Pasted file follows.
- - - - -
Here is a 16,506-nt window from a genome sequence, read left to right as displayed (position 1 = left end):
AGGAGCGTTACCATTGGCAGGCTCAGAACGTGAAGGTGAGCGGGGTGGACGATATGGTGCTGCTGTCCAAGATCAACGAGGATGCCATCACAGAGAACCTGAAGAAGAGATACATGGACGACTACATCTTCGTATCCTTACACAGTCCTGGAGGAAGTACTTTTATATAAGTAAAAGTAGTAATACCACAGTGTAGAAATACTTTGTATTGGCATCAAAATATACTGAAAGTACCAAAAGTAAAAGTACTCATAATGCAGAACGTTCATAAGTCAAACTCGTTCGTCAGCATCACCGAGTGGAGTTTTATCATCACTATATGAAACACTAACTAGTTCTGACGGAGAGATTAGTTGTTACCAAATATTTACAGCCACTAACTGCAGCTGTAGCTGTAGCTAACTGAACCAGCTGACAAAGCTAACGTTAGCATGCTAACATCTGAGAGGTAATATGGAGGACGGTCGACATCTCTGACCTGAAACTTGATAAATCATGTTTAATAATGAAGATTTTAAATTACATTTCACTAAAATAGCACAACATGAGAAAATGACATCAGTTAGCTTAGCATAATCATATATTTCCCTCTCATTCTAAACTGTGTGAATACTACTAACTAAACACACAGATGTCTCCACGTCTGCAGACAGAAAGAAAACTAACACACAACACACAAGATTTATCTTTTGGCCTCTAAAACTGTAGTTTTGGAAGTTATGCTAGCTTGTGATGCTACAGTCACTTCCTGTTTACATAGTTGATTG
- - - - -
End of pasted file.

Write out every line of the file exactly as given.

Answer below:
Here is a 16,506-nt window from a genome sequence, read left to right as displayed (position 1 = left end):
AGGAGCGTTACCATTGGCAGGCTCAGAACGTGAAGGTGAGCGGGGTGGACGATATGGTGCTGCTGTCCAAGATCAACGAGGATGCCATCACAGAGAACCTGAAGAAGAGATACATGGACGACTACATCTTCGTATCCTTACACAGTCCTGGAGGAAGTACTTTTATATAAGTAAAAGTAGTAATACCACAGTGTAGAAATACTTTGTATTGGCATCAAAATATACTGAAAGTACCAAAAGTAAAAGTACTCATAATGCAGAACGTTCATAAGTCAAACTCGTTCGTCAGCATCACCGAGTGGAGTTTTATCATCACTATATGAAACACTAACTAGTTCTGACGGAGAGATTAGTTGTTACCAAATATTTACAGCCACTAACTGCAGCTGTAGCTGTAGCTAACTGAACCAGCTGACAAAGCTAACGTTAGCATGCTAACATCTGAGAGGTAATATGGAGGACGGTCGACATCTCTGACCTGAAACTTGATAAATCATGTTTAATAATGAAGATTTTAAATTACATTTCACTAAAATAGCACAACATGAGAAAATGACATCAGTTAGCTTAGCATAATCATATATTTCCCTCTCATTCTAAACTGTGTGAATACTACTAACTAAACACACAGATGTCTCCACGTCTGCAGACAGAAAGAAAACTAACACACAACACACAAGATTTATCTTTTGGCCTCTAAAACTGTAGTTTTGGAAGTTATGCTAGCTTGTGATGCTACAGTCACTTCCTGTTTACATAGTTGATTG